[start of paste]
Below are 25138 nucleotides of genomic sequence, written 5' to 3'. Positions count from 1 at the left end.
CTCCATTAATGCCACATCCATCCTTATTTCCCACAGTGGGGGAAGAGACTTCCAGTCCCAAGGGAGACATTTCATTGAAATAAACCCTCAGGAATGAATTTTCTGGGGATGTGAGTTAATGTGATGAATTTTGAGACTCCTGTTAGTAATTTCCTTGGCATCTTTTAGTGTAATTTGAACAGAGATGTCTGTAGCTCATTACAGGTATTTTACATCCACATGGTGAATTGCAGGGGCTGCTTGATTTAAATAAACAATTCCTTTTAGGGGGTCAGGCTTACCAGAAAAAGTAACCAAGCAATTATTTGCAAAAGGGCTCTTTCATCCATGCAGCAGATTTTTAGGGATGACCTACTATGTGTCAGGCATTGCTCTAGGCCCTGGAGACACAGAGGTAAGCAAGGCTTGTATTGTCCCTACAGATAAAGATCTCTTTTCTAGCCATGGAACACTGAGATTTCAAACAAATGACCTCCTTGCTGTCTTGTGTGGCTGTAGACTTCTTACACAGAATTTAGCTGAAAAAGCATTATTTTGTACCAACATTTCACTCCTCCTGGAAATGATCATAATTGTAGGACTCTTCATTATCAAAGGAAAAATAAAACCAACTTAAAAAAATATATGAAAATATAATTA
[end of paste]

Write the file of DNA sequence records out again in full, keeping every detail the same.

Below are 25138 nucleotides of genomic sequence, written 5' to 3'. Positions count from 1 at the left end.
CTCCATTAATGCCACATCCATCCTTATTTCCCACAGTGGGGGAAGAGACTTCCAGTCCCAAGGGAGACATTTCATTGAAATAAACCCTCAGGAATGAATTTTCTGGGGATGTGAGTTAATGTGATGAATTTTGAGACTCCTGTTAGTAATTTCCTTGGCATCTTTTAGTGTAATTTGAACAGAGATGTCTGTAGCTCATTACAGGTATTTTACATCCACATGGTGAATTGCAGGGGCTGCTTGATTTAAATAAACAATTCCTTTTAGGGGGTCAGGCTTACCAGAAAAAGTAACCAAGCAATTATTTGCAAAAGGGCTCTTTCATCCATGCAGCAGATTTTTAGGGATGACCTACTATGTGTCAGGCATTGCTCTAGGCCCTGGAGACACAGAGGTAAGCAAGGCTTGTATTGTCCCTACAGATAAAGATCTCTTTTCTAGCCATGGAACACTGAGATTTCAAACAAATGACCTCCTTGCTGTCTTGTGTGGCTGTAGACTTCTTACACAGAATTTAGCTGAAAAAGCATTATTTTGTACCAACATTTCACTCCTCCTGGAAATGATCATAATTGTAGGACTCTTCATTATCAAAGGAAAAATAAAACCAACTTAAAAAAATATATGAAAATATAATTA